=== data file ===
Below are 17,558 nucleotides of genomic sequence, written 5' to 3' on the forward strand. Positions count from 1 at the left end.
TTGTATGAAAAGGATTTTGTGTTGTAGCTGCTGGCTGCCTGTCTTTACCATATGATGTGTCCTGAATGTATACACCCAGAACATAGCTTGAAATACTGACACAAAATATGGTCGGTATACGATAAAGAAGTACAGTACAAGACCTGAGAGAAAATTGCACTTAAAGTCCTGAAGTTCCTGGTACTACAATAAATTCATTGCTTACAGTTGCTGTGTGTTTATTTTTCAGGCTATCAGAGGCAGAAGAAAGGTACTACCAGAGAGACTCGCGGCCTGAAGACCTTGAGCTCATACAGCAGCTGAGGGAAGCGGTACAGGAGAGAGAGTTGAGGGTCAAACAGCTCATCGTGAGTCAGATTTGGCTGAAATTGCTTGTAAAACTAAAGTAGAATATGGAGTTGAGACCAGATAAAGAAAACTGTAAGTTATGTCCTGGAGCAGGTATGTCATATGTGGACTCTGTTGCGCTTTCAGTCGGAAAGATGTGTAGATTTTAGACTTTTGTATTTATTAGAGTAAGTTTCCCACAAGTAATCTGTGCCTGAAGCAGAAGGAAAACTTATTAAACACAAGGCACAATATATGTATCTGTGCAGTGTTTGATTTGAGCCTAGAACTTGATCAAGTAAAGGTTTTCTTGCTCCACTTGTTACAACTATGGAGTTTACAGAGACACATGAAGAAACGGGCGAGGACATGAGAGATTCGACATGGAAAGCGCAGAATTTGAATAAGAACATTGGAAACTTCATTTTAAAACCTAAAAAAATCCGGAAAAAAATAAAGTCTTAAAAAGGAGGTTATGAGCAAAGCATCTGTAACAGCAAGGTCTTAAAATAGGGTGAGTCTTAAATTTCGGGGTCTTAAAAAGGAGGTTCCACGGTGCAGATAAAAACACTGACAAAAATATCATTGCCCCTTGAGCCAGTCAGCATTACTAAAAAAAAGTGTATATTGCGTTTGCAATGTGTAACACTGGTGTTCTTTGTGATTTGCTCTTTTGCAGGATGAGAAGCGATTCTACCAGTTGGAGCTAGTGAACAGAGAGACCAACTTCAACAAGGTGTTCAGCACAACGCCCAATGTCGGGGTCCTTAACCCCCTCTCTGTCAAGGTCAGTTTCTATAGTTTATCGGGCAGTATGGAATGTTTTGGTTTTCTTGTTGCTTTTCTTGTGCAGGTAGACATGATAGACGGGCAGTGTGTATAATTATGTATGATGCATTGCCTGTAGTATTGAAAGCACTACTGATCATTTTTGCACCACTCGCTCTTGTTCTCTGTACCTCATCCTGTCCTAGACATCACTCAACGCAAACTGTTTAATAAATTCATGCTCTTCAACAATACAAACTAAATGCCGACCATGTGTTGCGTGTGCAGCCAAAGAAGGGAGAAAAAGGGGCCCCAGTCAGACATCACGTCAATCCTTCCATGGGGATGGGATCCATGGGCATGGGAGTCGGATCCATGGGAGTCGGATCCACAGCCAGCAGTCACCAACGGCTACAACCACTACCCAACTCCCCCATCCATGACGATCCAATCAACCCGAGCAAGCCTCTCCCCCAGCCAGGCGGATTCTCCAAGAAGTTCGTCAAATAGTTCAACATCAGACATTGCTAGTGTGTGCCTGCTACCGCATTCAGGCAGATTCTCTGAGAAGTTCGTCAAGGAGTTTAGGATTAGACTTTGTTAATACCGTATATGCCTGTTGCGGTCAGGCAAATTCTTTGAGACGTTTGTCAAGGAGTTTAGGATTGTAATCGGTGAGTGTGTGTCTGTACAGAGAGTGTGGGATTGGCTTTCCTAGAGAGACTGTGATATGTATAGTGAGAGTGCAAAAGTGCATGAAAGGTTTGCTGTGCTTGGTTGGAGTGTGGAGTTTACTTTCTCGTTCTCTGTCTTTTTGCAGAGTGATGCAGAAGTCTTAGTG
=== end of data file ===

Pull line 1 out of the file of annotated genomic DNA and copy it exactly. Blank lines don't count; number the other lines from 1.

Below are 17,558 nucleotides of genomic sequence, written 5' to 3' on the forward strand. Positions count from 1 at the left end.